Lymph nodes are found throughout the body. They are part of the body’s immune system. These nodes help fight infection by producing special white blood cells. They also work by trapping bacteria, viruses, and cancer cells.
Normally, lymph nodes cannot be felt unless they are swollen. Infection, usually by a virus, is the most common cause of lymph node swelling. Other causes include bacterial infection and cancer.
With this type of biopsy, the doctor removes and examines all or part of a lymph node.
Reasons for Lymph Node Biopsy
This biopsy is done to find out why a node is swollen. It can also be done to see if there are cancer cells in the lymph node.
Common areas for Lymph Node Biopsy include:
- Under the jaw and chin
- Behind the ears
Possible Complications associated with Lymph Node Biopsy
Complications are rare, but no procedure is completely free of risk. If the patient is planning to have a lymph node biopsy, the doctor will review a list of possible complications, which may include:
- Nerve damage, including numbness at the biopsy site
What to Expect from Lymph Node Biopsy
Prior to the Procedure:
Leading up to Lymph Node Biopsy, you will need to:
- Talk to the doctor about the patient’s medical history, including:
- Any allergies that the patient is having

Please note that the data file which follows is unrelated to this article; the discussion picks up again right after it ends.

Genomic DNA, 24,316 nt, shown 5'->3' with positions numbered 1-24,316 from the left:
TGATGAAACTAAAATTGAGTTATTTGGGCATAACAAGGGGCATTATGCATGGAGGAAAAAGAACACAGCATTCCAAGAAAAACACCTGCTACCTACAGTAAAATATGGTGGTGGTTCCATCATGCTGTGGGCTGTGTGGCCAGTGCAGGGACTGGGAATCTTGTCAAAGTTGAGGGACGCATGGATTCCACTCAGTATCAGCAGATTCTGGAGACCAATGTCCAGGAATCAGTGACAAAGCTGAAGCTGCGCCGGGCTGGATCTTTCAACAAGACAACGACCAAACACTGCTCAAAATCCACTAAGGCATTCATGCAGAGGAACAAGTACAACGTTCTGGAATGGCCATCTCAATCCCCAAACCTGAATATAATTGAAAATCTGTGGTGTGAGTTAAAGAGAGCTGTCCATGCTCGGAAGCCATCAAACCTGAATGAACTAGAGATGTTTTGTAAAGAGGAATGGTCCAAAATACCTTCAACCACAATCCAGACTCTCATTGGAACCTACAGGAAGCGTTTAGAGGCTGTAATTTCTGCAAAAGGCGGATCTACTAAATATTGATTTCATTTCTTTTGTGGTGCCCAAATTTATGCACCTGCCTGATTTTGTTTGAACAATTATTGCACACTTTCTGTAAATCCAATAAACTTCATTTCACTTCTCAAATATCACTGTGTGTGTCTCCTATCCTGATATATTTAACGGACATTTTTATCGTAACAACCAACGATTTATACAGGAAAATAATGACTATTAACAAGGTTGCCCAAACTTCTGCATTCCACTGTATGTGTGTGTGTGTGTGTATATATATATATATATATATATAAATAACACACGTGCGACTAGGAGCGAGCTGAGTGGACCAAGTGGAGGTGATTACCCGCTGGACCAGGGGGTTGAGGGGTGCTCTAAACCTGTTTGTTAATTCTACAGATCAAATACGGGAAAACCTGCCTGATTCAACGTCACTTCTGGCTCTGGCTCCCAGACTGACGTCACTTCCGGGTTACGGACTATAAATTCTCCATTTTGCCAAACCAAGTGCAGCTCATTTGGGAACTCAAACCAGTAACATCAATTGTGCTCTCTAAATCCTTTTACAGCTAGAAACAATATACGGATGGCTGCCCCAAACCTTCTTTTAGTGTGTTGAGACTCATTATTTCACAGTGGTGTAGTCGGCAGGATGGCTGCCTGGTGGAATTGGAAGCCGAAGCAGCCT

- Any medications that the patient is taking, including over-the-counter drugs and herbs and supplements. The patient may be asked to stop taking some medications up to 1 week before the procedure.
- Arrange for a ride home from the care center.
- Avoid eating or drinking anything after midnight if the patient will be under general anesthesia.
- Local anesthesia—Just the area that is being operated on is numbed.
- General anesthesia is used for open biopsies—General anesthesia blocks pain and keeps you asleep through the procedure.
Description of Lymph Node Biopsy
Lymph nodes samples can be obtained by:
There are 2 types of needle biopsies:
- Fine needle biopsy—a thin, hollow needle is used to obtain tissue samples.
- Core needle biopsy—a larger needle is used to cut out a piece of tissue.
An ultrasound or CT scan may be used to help locate the biopsy site.
An open biopsy means removing the lymph nodes through an incision. A cut will be made in the skin. All or part of a lymph node will be removed. After removal, the incision will be closed with stitches and bandaged.